A Trip to Grodno and Vicinity

May 2000 - by Jan Sekta

All the cemetery photographs:  Roll 1    Roll 2     Roll 3       Roll 4 

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Jan Sekta was a history teacher in Poland. In his spare time, he worked to reconstruct the history of the former Jewish Community of his town.   We “met” on the internet when he volunteered to translate postcards in Polish my father’s cousin received from her parents in the Warsaw Ghetto in 1940 and 1941.  When I offered to do something for him in exchange, and mentioned I could read the old German handwriting, he sent me handwritten Prussian- era legal documents  he wanted to read for his historical research.   We collaborated for several years.

The last time I was in Grodno was in 1994.  Some of my mother-in-law’s relatives live there.  She herself was born in Naumowicze, a village a dozen kilometers or so from Grodno.  She lived there until 1958, when she and her mother left for Poland.  After 1958 it was no longer possible to travel to Poland from Belarus.

May first and third are holidays in Poland, so this year there were 5 days off:  Saturday, Sunday, Monday, Tuesday and Wednesday, so we decided to visit family in Grodno.  We left Friday night and had a good trip.  We arrived in Grodno at eight in the morning.

The same day I went to Lida.

Life in Belarus is hard.  Average salaries are $45 to $60 a month, but the cost of living is high.  I hired a driver and paid for gas.  I asked my wife’s cousin for a recommendation, so that I’d be dealing with someone they knew.

We looked for the Jewish cemetery in Lida almost an hour.  I asked several people.  One didn’t know.  One pointed out an old Catholic cemetery, very run down.  Finally a woman told us that the Jewish cemetery was filled and levelled after the tombstones were removed, and a housing development built over it.  I asked where this was, but she didn’t know exactly how to identify it.  The housing development was pointed out, but as I didn’t know how close I was to the proper location, I didn’t take a picture.

Lida is now a large city, with new buildings everywhere.  Few of the old buildings are left, except on the edges of the city.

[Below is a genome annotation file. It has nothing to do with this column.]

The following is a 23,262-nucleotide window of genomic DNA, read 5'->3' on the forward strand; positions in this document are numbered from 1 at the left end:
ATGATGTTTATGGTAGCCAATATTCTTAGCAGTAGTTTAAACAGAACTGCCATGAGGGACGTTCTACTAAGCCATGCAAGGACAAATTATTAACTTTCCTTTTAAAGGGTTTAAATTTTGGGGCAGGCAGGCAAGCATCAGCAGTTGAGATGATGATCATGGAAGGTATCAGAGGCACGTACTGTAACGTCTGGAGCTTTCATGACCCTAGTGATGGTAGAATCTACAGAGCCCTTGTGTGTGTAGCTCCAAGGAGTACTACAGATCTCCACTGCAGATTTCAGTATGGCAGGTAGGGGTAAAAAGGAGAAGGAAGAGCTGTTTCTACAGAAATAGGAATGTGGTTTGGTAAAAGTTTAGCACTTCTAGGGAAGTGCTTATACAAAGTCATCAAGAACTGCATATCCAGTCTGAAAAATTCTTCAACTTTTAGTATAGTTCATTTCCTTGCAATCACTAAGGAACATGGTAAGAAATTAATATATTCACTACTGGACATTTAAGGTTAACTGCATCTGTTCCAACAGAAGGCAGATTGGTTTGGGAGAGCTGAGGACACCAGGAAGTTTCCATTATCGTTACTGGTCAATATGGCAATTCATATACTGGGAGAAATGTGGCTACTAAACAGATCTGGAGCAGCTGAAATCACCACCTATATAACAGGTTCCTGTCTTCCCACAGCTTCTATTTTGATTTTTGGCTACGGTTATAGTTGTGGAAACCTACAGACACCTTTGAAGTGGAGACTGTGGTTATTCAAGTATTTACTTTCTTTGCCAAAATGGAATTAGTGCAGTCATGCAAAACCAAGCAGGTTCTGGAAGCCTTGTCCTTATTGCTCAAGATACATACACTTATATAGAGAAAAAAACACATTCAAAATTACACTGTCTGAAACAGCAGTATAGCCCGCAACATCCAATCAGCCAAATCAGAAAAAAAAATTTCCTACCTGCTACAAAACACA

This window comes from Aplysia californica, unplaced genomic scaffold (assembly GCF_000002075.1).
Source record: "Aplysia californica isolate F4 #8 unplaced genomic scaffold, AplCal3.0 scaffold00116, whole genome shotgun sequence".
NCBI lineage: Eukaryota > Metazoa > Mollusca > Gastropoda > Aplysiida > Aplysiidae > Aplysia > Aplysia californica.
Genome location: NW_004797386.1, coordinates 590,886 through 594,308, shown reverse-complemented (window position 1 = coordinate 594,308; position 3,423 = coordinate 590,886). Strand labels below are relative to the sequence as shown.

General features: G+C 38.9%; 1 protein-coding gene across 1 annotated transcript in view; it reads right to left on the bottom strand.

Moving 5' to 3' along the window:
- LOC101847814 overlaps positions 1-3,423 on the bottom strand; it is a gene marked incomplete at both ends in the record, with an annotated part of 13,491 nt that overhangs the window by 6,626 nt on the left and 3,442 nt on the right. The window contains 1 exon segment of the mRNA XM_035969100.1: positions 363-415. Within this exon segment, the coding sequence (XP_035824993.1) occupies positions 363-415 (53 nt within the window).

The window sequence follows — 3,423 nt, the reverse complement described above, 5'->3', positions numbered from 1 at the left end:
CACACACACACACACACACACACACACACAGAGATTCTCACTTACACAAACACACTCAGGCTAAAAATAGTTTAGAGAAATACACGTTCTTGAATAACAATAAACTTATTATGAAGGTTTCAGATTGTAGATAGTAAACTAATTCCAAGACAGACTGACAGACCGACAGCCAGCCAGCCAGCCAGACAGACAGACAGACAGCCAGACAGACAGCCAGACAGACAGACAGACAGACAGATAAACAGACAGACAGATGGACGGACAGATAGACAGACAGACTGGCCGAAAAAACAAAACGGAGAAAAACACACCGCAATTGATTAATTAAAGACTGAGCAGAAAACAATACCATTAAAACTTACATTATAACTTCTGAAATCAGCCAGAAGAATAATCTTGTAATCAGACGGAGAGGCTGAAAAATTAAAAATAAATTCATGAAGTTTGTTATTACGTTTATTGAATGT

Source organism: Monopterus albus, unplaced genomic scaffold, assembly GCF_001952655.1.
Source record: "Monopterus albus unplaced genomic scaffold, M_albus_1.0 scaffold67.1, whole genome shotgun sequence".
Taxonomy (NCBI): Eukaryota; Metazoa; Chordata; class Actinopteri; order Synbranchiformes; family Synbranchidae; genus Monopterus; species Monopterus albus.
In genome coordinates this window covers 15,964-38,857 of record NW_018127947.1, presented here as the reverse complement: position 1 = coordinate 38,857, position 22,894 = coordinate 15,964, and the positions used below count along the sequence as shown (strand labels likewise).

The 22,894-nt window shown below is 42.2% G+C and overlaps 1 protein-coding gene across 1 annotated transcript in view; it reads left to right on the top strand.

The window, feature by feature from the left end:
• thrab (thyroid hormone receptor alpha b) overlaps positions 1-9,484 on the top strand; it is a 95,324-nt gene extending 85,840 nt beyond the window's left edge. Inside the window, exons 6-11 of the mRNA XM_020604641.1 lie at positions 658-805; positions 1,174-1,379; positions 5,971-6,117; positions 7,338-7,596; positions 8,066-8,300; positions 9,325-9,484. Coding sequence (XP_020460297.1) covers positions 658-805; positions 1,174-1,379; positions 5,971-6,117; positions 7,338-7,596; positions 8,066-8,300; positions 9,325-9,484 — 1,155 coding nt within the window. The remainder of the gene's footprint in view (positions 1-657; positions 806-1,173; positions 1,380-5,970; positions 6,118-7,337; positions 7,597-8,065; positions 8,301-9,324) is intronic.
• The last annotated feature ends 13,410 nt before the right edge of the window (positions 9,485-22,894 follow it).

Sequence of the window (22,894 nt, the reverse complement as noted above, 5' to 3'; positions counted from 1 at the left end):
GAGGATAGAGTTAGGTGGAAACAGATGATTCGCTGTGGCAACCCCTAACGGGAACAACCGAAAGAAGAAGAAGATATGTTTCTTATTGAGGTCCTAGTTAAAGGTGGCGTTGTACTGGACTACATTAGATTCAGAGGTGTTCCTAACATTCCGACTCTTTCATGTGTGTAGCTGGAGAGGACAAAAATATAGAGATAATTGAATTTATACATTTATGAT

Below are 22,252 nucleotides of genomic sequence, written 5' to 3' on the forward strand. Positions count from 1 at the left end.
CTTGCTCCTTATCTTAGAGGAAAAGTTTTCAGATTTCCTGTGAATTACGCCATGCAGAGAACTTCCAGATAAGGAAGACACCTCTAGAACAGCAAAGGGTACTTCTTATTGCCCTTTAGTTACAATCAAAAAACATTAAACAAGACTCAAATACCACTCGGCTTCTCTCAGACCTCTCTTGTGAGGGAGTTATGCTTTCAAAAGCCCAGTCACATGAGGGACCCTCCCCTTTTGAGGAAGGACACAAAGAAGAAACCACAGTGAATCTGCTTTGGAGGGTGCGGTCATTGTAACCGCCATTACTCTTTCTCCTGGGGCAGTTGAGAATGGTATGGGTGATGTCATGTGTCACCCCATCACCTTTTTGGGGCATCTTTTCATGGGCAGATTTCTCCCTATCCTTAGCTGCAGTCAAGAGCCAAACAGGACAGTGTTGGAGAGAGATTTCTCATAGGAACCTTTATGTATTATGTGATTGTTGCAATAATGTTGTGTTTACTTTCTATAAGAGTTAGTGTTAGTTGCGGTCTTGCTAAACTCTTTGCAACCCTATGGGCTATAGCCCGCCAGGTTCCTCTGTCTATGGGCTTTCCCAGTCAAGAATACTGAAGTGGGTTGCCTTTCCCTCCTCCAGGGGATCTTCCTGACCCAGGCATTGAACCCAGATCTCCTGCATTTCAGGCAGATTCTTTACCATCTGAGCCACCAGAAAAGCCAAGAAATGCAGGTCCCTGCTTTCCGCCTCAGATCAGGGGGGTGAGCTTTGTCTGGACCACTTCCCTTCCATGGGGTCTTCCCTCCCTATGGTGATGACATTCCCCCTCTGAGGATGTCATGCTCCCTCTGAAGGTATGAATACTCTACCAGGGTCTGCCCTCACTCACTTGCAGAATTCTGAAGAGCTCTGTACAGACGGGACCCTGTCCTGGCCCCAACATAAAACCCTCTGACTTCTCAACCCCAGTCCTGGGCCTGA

On the way back to Grodno, we passed near Szczuczyn and decided to visit.  It’s a small country town, but many people didn’t know where the Jewish cemetery was.  It took another hour to find a woman who knew where it was.  It’s outside of town, close by a large military airfield.  This airfield is large, with many hangars and other buildings.  Behind the second airfield is probably the mass grave of Jews murdered by the Nazis in WWII.  I didn’t go there, as I didn’t want to be that close to an airfield with a camera.

I found the Jewish cemetery, which is about 50 meters wide and 50 or 60 meters long.  Quite a few of the tombstones are weathered and have fallen or been toppled.  But many are still standing and have readable inscriptions.  As there were about 40, I photographed them all.  Right next to the graves are garages.  The owners use the cemetery as a garbage dump, and bottles and other rubble are scattered about.  As I approached the first grave, I could not believe what I saw!  On the grave was a dead dog, in an advanced state of decay.  The person who profaned the cemetery will rot in Hell!  Where is his respect of the dead?   A cemetery is sacred ground, regardless of who is buried there – Jew, Pole, German, Russian, whatever!  Also, the poor dog, also one of G-d’s creations, deserves more respect.  This was not the first time carrion had been tossed into the cemetery, as I found several skeletons of animals and chickens.  The cemetery is partly covered in uncut brush, weeds, nettles, grass, and thistles.  I stung my hands uncovering tombstones.  But it was the right thing to do!  The dead should be remembered.  In a dozen or so years, the cemetery will slide completely into oblivion.  My photographs will preserve its memory.  Grass hides the tombstones.  As I was leaving, I looked back, and couldn’t see any of the graves.

Tombstone 1   Tombstone 2

All the cemetery photographs:  Roll 1    Roll 2  Roll 3 Roll 4

I talked to a man who said some of the nearby towns like Sopockino, Wasiliszki, Zelodok, and Mosty [ = Bridges, 53° 25', 24° 31'.  This town is southwest of Szczuczyn & southeast of Skidel, therefore just outside Lida District]  also have extant Jewish cemeteries.

It was afternoon when I returned to Grodno.  The driver didn’t have time to find cemeteries for me that day.  So it was only on the next afternoon I went to the only Jewish cemetery remaining in Grodno.  Once there were three, but the other two fell into disrepair and have been turned into a stadium and a parking lot.

The remaining cemetery is in the forest by the River Niemen.  It’s very large and is enclosed by a brick wall.  The wall has collapsed in several places.  The cemetery is very overgrown.  Nearby is a house, in which some people live.  This house is so close it’s almost in the cemetery.  Closest to the graves is the outhouse, hens run around in it, and underwear and clothes are dried on bits of string hung over tombstones.  There are many, many tombstones. I would estimate about 1600.  The most recent date from 1968.  I shot one roll of film, as my supply was limited.

Several synagogues are still standing in Grodno.  In 1992, one was returned to the Jewish Community.  Before its return, it had been used as a bookstore, then by a fruit and vegetable wholesaler.  It is slowly being repaired.

The yeshiva building is also still standing.

Copyright © 2000 Jan Sekta
HTML by Irene Newhouse 

updated 1/2021

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